January Hike in the Black Hills

The Black Hill National Forest offered snow, a lake, creeks and beautiful hill views on the Centennial Trail.

The snow crunched below my hiking boots.  I could hear the rushing of the water from the creek.  Sue ran ahead smelling every rock and stick in sight.  The green of the pine trees was the only color that popped on this grim, but warm January day.   The grass was a hay yellow, hibernating still, though it was 55 degrees out.  The Black Hills provided what they were known for, the black charcoal cut outs of rock and history of the land.  Ice paved most of the paths on the Centennial Trail in the Black Hills National Forest.

My hiking companions and I started out on Flume Trail-head, which is about 14 miles outside of Rapid City, SD.  The Centennial Trail is an 111 mile trail that connects several State and National Parks.  It flows through Bear Butte State Park, the Black Hills National Park and ends at Wind Cave National Park.  Flume Trail appealed to us because it has a 3 mile loop.  We attempted to follow that but soon found our instinctual survival skills were lacking.  A left turn instead of a right turn put us off of our goal of 3 miles and progressed it to a 5 mile hike.  However, it lead us to a peak that looked down on the creek.  We decided getting lost was part of the fun (I discovered my travel buddies get lost on hikes often, remind me to plan the next hike!).

It was a rocky, steep climb, trying to find our way back, but we found joy in the journey.  The rocks that protruded from the hills were black, granite looking peppered with snow throughout.  The best part of hiking with company is the conversation.  When I am out in nature my mind clears itself, the fresh air rejuvenates me, leading the way for random topics.  We talked about important things like hydration and unimportant things like television.  Some of the time we didn’t talk, taking in what the earth had to offer us.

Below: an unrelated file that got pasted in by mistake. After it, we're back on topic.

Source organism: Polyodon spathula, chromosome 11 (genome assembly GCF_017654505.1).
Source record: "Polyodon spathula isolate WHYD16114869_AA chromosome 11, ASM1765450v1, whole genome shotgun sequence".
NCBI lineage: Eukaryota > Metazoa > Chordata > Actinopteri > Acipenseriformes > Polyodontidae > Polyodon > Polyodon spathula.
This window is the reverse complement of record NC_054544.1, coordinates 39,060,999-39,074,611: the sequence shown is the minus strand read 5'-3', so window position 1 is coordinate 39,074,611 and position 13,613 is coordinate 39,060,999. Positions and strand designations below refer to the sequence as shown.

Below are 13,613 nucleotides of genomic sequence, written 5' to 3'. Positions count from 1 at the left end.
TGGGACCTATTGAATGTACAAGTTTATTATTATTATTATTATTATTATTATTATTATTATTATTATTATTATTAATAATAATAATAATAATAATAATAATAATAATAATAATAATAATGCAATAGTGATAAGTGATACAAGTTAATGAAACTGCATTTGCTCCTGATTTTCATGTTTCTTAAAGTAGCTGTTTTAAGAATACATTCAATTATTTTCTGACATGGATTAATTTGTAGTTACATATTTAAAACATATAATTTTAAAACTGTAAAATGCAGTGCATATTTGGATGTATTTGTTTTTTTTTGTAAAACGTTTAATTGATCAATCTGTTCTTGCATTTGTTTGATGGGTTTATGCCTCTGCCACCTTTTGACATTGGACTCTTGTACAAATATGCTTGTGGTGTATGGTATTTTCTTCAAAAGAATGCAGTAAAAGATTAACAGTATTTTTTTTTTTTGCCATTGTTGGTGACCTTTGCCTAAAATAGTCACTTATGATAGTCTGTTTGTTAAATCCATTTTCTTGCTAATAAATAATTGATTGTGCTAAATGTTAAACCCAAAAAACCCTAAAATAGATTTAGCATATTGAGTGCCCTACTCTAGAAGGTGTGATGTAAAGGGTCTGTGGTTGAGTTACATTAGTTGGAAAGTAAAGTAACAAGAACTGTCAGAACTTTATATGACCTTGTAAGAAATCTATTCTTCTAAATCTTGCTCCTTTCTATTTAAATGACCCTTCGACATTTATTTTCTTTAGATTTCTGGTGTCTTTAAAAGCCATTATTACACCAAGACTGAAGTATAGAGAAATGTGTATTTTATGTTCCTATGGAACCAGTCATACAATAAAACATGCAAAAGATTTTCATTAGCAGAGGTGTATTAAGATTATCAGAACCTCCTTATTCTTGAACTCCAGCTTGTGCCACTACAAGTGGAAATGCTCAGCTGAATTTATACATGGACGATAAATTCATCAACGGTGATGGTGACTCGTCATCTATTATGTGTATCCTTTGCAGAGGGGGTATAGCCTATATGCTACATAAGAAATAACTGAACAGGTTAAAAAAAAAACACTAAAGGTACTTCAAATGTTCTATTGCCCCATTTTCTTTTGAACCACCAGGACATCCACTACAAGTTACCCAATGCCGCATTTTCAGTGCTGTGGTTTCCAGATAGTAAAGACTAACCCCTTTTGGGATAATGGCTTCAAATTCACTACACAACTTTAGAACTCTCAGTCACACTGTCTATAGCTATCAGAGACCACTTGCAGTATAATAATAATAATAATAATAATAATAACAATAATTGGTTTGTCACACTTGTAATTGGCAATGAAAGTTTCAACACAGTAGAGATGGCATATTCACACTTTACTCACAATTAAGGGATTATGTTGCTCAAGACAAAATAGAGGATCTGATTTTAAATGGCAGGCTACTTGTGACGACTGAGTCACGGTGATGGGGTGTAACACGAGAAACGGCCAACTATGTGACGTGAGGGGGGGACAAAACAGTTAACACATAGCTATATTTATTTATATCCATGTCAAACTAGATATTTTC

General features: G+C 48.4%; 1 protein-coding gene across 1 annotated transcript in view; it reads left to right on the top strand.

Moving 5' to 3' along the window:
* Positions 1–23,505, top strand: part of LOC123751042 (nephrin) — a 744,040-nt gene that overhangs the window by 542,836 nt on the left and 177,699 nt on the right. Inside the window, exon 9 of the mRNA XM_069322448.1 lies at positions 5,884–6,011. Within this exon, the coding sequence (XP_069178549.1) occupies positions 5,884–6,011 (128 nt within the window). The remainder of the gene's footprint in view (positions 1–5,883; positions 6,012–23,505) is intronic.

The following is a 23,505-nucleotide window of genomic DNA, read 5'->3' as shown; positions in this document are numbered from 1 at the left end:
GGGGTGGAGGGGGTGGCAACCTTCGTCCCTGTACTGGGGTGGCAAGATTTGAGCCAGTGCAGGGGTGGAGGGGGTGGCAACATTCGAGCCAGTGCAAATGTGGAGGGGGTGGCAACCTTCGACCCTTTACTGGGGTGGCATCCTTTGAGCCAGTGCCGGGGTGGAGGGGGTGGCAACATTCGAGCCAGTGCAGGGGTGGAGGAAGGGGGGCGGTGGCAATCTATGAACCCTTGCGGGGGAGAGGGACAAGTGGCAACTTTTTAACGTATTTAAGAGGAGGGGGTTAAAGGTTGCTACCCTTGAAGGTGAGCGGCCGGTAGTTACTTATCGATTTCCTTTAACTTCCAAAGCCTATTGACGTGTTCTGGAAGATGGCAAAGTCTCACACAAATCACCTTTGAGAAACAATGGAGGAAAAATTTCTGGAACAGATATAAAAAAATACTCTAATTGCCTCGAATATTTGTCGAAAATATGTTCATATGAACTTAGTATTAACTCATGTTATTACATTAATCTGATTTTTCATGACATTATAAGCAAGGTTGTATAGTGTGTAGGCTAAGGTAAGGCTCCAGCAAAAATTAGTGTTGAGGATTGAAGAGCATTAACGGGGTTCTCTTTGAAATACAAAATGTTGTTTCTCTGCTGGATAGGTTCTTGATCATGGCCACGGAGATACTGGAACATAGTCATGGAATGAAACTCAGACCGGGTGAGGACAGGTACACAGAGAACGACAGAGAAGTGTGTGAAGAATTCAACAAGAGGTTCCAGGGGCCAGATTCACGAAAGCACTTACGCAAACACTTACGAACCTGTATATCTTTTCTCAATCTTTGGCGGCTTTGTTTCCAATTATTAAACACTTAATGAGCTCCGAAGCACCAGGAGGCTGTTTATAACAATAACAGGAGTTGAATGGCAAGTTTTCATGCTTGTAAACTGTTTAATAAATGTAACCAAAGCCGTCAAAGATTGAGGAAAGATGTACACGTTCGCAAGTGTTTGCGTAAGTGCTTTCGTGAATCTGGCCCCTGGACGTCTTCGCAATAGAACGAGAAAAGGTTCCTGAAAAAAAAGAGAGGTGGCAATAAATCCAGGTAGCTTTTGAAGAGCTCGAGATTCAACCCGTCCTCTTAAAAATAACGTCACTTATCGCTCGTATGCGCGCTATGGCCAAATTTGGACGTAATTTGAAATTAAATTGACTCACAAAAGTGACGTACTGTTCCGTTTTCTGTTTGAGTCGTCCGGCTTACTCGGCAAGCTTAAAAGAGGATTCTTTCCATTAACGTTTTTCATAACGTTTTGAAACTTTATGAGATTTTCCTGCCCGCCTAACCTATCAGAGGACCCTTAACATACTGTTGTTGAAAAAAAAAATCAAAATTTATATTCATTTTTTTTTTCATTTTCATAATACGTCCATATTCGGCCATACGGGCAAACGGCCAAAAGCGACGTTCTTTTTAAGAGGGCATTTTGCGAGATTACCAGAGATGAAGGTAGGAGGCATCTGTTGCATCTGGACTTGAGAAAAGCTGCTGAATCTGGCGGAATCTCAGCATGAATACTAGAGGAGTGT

We discussed not knowing if snakes hibernated (okay now we know they do) or if we should be scared of mountain lions (they would have heard us and left us alone…I think).  Then, the dogs ahead of us found something that caught their attention.  I thought it was a dead squirrel or rabbit or something.  They found a deer leg.  A legit partial leg of a deer.  The bone was sticking out of it, there wasn’t any blood near or around it.  Thankfully the dogs didn’t consume it and we didn’t see what/who had done that to the deer.  (Or the rest of the deer…which was the concerning part…hmmm) But just a reminder of the way wildlife truly is. (Insert images of random animal body parts #nature)

It is a blessing to have the opportunity to connect with the atmosphere.  It is almost like my religion.  I feel refocused, like I could tackle anything that came my way.  I have been able to enjoy the beautiful city of Rapid City here in South Dakota.  It has statues of almost all of the Presidents on the street corners in the downtown area.  We stayed in the Hotel Alex Johnson, right in the hub of a myriad of candy shops, bars and restaurants.  We are here of a couple more days, I haven’t made it to Mount Rushmore yet but it is on the list!

If you are ever in the South Dakota area, I not only recommend visiting the downtown area of Rapid City, but also the beautiful National Parks.  This location has so much history to it, even just in the land, that you’d be a fool not to!

Keep wandering! <3afk

**Check out more photos from my hike in the Black Hills National Forest on my instragram: thewanderinglily3


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